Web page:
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    Relaxin’ at Camarillo: A Look At Charlie Parker

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    Charlie Parker

    Charlie Parker

    Being interested in jazz music, I was knowledgeable of Charlie Parker’s existence. However, also being a newbie to jazz, I never really got around to exploring his music until very recently. It went like this: I was reading Miles Davis’s autobiography, and as many of you jazz afficionados already know, Miles got his start playing in Charlie Parker’s band. Miles spoke very positively of Charlie Parker’s musical skill and vision. Then, one day I was at the library, and decided to check out a Charlie Parker compilation CD.

    I put it on when I got home, and was instantly amazed at Parker’s virtuosity on the sax. Many of the recordings also feature a major player in jazz: Dizzy Gillespie. The “Diz and Bird” (“Yardbird” and “Bird” were nicknames that Charlie Parker was known by) team produced some of jazz’s most memorable and innovative songs. Both were on the forefront of the bebop movement, which featured fast tempos, virtuoso playing, and improvization based on harmonic structure. When I listened to the albums, I am amazed at how many notes they manage to fit in such a short period of time. Incredible.

    Immediate;y it was clear to me why people are so into Charlie Parker. Here’s Parker’s story: He started off as a teenager playing the sax, and apparently wasn’t very good. Many of those around him expressed their displeasure with his music. In response, Charlie Parker got busy and practiced intensely–up to 15 hours a day for a period of 3-4 years. As an older teenager, Parker was involved in an automobile accident that reportedly got him hooked on morphine. This addiction led to heroin, which would haunt Parker for life.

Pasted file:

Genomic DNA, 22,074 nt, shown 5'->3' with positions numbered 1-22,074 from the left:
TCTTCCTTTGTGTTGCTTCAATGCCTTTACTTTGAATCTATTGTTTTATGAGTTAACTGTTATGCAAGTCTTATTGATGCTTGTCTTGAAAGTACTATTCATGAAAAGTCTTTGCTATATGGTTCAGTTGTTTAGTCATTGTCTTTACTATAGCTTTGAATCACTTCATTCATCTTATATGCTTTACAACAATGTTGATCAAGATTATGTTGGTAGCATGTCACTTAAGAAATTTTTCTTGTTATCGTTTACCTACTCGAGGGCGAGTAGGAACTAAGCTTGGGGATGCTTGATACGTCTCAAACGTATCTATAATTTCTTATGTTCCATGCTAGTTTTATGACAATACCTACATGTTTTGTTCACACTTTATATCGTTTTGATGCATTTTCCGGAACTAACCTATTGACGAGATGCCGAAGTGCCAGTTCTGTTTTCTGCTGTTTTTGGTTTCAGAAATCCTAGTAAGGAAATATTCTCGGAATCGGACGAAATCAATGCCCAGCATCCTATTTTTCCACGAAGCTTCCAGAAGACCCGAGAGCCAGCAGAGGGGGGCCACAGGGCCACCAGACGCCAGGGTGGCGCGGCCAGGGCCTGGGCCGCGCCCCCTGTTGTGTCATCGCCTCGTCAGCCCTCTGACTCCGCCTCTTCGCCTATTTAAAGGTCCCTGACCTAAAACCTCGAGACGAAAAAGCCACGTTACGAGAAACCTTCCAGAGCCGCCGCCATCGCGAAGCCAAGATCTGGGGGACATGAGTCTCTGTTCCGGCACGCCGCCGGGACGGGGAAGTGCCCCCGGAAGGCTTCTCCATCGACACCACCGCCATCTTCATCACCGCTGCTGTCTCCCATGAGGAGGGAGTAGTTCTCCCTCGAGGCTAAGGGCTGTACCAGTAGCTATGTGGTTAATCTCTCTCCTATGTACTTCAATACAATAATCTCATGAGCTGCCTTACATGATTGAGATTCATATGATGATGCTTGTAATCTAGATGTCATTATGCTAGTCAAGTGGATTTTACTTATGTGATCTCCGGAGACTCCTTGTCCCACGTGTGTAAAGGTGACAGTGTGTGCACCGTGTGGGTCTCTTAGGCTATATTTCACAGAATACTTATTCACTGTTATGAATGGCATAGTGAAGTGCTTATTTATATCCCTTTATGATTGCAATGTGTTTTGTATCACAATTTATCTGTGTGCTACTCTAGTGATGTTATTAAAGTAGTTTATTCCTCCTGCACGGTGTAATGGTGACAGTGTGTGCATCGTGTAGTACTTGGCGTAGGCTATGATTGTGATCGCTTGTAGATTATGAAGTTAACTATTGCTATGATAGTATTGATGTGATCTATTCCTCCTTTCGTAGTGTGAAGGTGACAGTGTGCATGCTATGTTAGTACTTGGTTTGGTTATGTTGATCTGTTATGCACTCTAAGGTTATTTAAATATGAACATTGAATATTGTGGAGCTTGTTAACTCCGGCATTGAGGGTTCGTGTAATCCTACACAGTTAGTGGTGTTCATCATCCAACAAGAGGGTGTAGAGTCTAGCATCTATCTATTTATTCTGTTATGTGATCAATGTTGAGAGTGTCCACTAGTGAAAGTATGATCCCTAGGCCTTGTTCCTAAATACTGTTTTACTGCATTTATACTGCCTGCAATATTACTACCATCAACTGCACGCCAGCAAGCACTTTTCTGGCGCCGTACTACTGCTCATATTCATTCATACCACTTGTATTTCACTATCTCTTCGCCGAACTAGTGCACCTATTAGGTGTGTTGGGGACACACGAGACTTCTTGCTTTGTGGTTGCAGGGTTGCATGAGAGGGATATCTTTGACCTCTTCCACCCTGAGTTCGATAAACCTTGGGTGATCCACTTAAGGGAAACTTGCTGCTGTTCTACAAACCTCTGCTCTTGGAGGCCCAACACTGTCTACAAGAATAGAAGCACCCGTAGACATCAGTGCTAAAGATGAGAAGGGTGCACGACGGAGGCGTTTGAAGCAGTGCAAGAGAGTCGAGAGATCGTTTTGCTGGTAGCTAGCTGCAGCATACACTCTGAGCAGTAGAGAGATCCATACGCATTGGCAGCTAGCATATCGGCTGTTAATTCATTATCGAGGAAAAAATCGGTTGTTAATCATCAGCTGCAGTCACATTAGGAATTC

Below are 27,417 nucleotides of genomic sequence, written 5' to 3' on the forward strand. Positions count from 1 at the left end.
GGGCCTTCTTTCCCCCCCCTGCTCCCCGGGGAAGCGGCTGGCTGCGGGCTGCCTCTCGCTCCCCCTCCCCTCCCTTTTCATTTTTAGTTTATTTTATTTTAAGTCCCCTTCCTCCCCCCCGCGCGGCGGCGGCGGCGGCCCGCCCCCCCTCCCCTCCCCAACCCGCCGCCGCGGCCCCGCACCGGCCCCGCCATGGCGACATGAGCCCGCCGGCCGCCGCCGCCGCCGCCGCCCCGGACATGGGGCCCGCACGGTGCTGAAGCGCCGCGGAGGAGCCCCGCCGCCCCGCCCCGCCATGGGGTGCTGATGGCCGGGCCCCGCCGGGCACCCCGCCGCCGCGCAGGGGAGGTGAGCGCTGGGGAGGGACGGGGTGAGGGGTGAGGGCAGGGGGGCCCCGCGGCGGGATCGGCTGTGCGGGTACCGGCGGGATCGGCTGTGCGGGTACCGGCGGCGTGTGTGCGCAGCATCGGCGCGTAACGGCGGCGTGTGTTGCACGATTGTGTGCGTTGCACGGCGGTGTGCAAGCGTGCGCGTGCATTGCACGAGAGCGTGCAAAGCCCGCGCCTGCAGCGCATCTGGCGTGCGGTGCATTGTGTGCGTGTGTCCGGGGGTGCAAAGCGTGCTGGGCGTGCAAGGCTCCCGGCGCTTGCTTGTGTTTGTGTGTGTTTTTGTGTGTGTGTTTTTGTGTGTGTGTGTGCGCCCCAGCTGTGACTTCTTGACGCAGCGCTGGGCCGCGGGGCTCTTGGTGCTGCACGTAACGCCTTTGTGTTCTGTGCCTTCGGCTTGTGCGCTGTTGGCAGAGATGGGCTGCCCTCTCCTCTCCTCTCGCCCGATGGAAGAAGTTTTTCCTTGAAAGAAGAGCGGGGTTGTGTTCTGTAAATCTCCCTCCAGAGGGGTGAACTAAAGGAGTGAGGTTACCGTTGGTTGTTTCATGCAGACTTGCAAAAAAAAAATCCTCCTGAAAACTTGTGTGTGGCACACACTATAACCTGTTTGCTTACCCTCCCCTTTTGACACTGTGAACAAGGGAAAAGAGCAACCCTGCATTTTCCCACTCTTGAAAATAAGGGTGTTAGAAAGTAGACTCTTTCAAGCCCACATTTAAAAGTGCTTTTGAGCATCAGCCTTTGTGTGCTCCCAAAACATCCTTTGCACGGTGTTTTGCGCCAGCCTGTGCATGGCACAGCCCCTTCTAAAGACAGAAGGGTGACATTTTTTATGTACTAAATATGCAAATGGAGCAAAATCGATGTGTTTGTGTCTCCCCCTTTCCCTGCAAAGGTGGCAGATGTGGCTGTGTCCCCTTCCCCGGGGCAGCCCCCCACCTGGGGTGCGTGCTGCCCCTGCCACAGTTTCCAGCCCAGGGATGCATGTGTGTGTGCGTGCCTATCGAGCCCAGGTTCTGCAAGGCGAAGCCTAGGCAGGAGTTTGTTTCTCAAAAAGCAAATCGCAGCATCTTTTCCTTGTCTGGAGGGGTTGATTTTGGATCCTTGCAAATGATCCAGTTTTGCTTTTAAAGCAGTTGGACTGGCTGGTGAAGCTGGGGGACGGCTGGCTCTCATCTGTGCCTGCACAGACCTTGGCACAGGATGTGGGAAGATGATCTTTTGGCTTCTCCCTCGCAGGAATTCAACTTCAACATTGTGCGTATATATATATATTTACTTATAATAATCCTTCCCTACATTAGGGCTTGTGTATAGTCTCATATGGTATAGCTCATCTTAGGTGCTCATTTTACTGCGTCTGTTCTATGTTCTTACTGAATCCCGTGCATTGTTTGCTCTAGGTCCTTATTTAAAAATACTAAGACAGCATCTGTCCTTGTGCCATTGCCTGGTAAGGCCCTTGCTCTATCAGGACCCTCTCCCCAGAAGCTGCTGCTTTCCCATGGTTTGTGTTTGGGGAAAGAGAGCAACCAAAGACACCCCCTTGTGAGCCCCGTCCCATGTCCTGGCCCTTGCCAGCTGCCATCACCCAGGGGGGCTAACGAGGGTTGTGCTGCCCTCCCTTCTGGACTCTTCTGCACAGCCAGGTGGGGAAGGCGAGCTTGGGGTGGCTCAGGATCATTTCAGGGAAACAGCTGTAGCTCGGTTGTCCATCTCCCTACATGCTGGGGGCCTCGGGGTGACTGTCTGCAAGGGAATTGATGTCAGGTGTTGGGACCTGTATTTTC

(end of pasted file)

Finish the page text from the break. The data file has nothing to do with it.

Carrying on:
Parker played in several bands around his home state of Missouri. He was influenced by people like Count Basie and Lester Young–another saxophone visionary. Parker soon moved to New York, and joined other famous musicians from the legendary 52nd street scene such as Thelonious Monk and Dizzy Gillespie. This scene was the birth of the bebop movement, which was famously recalled as music that “they” (white people) could not play.

    Unfortunately, Parker’s heroin addiction caused him to miss performances. In addition, many of the performances that he did make it to, he was so ufcked up from the heroin and booze that he would nod off, and simply could not play as well as he could under normal conditions. His behavior became increasingly erratic, and at one point, he was committed to Camarillo State Hospital–A mental institution about an hour out of Los Angeles. Upon release, Parker appeared to be healthy, and returned to New York where his new-found health allowed him to do some of his best playing ever.

    Parker went on to do an album that was a fusion of jazz and classical, entitled “Charlie Parker With Strings”. At this point, Charlie Parker was one of the most famous jazz musicians in the world. He recorded several more legendary performances in the early 1950’s that have all further solidified Parker’s place in the history of jazz.

    He died in 1955, at the age of 34. Years of abuse to his body caused the coroner to believe that Parker was in his 60s. Like many other musical visionaries, Parker worked hard and played hard. His musical genius is still respected and celebrated to this day.

    Charlie Parker: An American music innovator and stellar performer. You have to hear this guy on vinyl to truly appreciate the intensity of his vision and playing. Get one today, and enjoy the music!

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    Topics: Artist Tributes, jazz, Musicians I Like | No Comments »